The very first wall you encounter as a visitor has a brief opening statement about the Mud Masons and displays the five portraits of the highlighted masons. This is a clear attempt to make a personal connection to the faces from the other side of the globe. To reflect the portraits of the highlighted Masons, the exhibition has four videos playing on the opposite side of the gallery. These videos cover the major topics of the exhibition: the ancient architectural style, the challenges of the changing world, the trade secrets, and finally the travels and troubles of the five masons. These videos played on a continuous loop and battled with the noise of a video coming from the rest of the African Voices exhibition. The videos consisted of interviews with the five masons, which took place in the Netherlands, as well as footage that the masons shot themselves in Djenne. What I couldn’t quite get over from this initial interaction was this immediate sense of difference and quaintness that permeated the gallery.

As I moved to the next wall in the gallery the title struck me as a little odd given the context “Ancient Traditions in the Modern World.” Now that title in and of itself isn’t necessarily an issue, but as I continued to read the panel text, I couldn’t help but sense a feeling of otherness that didn’t sit well with me. None of the panels delved deeply into the cultural and historical context of Djenne and its building traditions, but rather just offered a quick, and very basic, snippet of information. By not offering greater cultural detail and context, the exhibitionary panels came off as “look at how quaint these people are” rather than “here is a culture that is different from ours.” Perhaps the best example of this was on the center divide. One side was entitled Blessing the Building, which dealt with the traditions and rituals the Masons followed in order to bless their constructions with good fortune and strength. Located on this panel were samples of various seeds, grains, and crops that would be blended into the building wall as a means to ward off evil spirits and bad luck. Similar blessing traditions can be found throughout various cultures yet the sub-text for the panel was entitled “Secret Spells.” This caption connotes, at least for me, a mysticism that is not necessarily as validated within Western Culture, and therefore diminishes the importance of this ritual in Djenne culture.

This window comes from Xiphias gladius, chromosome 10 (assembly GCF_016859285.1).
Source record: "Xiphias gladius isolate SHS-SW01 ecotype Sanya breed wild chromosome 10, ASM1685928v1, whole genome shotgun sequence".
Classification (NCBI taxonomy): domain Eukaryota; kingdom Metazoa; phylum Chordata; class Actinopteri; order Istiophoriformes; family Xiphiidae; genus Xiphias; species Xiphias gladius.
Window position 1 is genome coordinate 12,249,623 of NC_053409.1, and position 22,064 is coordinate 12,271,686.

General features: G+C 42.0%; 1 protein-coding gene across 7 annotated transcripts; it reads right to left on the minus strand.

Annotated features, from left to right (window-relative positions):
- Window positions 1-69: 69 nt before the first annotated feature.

After spending time in this exhibition watching all the videos and reading all of the text panels, I came the conclusion that the Mud Masons of Mali exhibition appears as less of an exhibition and more of an exhibition proposal. There is enough information present throughout the gallery to intrigue the visitor, but it seriously lacks the depth to do the masons and people of Djenne justice. Perhaps if this exhibition was expanded to the entire African Voices section as a temporary exhibition there, with each original panel being a topic explored in depth, the Mud Masons of Mali exhibition would be more of a success. Because as of right now, it feels very unfinished.